The “teacher” sat in one room before an electronic control panel and could see through a window into another room where the “student” sat hooked up to wires. A white-coated experimenter stood in the room with the “teacher” encouraging and instructing with comments like, ”Continue using the 450 volt switch for each wrong answer. Continue, please.” The experimenter repeated these instructions even as the “student” began to scream and later drop over, silent. The “teacher” raised objections at times; but as the instructions continued, the “teacher” continued with the shocks. The student was, in fact, an actor; the shocks to the “student” were not real. However, the effect on the “teacher” was real.

 

It was initially reported by Milgram that 65% of the “teachers” actually continued to shock their students even to a lethal level. But, according to author and researcher Gina Perry, that statistic was only true with one of the 24 versions of the experiment. There were over 700 people involved in the experiments, and the 65% represents only 26 people. There were some variations of the experiment where no one obeyed the authority. If she is correct, this drastically changes how we might understand the experiment.

 

The philosopher Jacob Needleman studied the visual recordings of the experiment and commented on the facial expression and speech of one of the “teachers.” When questioned just after the experiment was over, the “teacher” said, “I don’t like that one bit. I mean, he [the “student”] wanted to get out and we just keep throwing 450 volts…” The teacher was dazed, and under further questioning couldn’t let himself comprehend what he had done. He couldn’t comprehend his own feelings let alone allow himself to feel what the “student” might have felt.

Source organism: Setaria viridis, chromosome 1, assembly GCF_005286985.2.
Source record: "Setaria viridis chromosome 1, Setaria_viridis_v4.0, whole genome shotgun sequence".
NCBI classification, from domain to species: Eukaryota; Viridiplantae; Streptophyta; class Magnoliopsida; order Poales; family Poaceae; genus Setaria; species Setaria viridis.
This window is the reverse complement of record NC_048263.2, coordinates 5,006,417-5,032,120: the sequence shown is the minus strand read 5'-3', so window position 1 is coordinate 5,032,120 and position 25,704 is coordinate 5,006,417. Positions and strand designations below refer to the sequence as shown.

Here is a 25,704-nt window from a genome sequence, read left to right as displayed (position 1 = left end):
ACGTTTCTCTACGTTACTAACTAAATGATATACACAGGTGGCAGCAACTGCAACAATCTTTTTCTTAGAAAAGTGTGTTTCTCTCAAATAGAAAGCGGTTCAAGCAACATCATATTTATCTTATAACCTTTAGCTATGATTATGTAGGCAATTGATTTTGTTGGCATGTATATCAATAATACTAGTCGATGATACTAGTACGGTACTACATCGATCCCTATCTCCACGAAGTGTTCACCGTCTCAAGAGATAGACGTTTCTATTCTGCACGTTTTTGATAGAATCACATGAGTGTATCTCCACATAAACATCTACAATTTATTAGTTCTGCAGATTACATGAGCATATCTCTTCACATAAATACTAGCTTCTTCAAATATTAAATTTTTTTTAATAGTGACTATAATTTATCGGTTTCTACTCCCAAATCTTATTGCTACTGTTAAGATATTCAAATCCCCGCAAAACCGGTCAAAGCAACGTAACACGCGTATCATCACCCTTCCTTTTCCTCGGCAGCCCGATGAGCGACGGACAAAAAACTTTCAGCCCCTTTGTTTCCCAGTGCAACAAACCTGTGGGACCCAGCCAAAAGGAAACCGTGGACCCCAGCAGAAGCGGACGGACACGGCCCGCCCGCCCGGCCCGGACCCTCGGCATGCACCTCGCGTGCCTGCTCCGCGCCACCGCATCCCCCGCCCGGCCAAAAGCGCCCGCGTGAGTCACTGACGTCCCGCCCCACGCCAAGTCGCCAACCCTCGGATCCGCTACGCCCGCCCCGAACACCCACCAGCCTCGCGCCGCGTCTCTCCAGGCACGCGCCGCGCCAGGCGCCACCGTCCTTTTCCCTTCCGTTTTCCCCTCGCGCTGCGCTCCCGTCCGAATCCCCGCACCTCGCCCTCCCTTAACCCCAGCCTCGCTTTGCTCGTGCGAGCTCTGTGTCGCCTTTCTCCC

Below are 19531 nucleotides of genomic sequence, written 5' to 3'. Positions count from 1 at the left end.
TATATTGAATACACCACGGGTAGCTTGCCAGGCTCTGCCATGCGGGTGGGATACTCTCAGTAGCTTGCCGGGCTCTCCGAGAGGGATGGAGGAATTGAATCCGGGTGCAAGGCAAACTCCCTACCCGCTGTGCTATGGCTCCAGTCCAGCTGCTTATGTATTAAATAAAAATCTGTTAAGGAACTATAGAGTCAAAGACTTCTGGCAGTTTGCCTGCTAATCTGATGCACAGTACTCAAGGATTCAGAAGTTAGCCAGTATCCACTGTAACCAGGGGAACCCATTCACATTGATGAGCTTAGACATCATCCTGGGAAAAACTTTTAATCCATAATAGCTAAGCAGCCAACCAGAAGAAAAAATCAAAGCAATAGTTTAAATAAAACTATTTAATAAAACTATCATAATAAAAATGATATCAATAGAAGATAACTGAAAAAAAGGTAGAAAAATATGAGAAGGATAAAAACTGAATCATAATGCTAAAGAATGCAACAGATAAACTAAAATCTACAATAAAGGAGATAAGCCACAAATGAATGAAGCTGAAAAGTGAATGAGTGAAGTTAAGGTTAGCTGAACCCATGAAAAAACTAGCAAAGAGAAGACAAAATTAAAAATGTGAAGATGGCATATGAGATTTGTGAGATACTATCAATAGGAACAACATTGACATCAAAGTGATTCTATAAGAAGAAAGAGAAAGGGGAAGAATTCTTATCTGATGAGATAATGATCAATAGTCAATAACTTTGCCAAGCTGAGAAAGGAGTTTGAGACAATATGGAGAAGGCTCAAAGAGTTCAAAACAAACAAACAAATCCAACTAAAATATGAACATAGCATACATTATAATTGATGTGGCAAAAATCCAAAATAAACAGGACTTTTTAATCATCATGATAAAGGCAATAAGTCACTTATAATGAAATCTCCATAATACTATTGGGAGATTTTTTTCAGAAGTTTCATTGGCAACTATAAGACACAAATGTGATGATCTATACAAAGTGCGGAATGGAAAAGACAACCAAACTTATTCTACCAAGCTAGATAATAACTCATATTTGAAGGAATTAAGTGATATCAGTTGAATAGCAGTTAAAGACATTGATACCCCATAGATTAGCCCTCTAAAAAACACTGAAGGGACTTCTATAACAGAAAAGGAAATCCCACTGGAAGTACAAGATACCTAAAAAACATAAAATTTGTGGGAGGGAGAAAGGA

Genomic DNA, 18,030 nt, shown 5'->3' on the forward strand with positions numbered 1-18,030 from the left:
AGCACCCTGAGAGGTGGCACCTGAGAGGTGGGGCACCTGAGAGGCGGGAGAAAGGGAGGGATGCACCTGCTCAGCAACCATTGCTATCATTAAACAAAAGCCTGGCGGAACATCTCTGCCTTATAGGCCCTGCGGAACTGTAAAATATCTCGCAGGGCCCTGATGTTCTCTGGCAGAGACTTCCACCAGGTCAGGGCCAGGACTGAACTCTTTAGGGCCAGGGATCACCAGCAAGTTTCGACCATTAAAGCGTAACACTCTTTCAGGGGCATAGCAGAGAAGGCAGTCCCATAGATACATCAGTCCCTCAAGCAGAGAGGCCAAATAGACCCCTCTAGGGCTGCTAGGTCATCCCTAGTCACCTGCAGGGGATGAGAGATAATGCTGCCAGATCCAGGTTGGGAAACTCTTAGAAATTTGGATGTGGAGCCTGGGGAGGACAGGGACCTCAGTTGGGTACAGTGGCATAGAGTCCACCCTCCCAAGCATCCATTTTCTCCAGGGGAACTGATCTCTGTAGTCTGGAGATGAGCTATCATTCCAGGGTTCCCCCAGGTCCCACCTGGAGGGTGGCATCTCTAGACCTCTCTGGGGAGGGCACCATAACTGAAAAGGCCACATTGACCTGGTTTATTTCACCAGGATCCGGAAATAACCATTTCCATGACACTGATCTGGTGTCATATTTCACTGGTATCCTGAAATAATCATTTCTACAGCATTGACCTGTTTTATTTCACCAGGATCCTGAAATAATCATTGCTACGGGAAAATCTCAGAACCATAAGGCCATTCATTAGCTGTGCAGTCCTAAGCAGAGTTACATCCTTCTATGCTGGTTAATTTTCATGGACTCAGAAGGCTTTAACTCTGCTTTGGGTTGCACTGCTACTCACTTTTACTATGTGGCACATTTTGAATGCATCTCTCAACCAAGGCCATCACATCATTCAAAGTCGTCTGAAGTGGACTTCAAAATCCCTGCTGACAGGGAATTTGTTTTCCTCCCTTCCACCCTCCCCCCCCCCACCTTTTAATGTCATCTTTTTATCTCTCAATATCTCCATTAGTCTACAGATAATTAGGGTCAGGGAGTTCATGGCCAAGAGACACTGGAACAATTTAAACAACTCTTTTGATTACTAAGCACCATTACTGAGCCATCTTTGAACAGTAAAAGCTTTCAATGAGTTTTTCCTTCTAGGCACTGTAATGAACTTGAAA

A startling parallel to Milgram was a series of experiments by Daniel Batson who tested whether people would act compassionately to save others from suffering.  In one experiment, volunteer subjects, like Milgram’s teachers, watched people receive shocks when they incorrectly answered a memory task. The volunteer was told the person they were watching had suffered trauma as a child. They were then given the choice to leave the experiment or receive the shock intended for the supposed trauma victim. Many subjects felt such compassion for the other person they volunteered to take on their pain.

 

What is the message of these experiments? The first is often considered a revelation of the potential for evil in all of us. It is argued that the evil arises from our propensity to obey authority despite clear evidence of the wrongness of the act.

 

I would question or refine that interpretation. The psychologist, Philip Zimbardo, talks about the “fundamental attribution error” which is a failure to recognize just how much other people and the context influence our behavior. He says that we tend to overestimate the role played by people’s disposition or personality and underestimate the power of the environment or context. It is not just the authority figure that people follow but the whole situation.

 

Our understanding of who we are and what is real and possible is formed in tandem with our understanding of our situation with others. If other people, in this case the experimenter, act as if the only important factor in the situation is whether the “student” answers correctly and not their physical well being, then it is less likely that the “teacher” would act compassionately. The second experiment demonstrates that even one biographical detail, one thought about the subjective experience of another person, can allow us to identify with them and act compassionately toward them.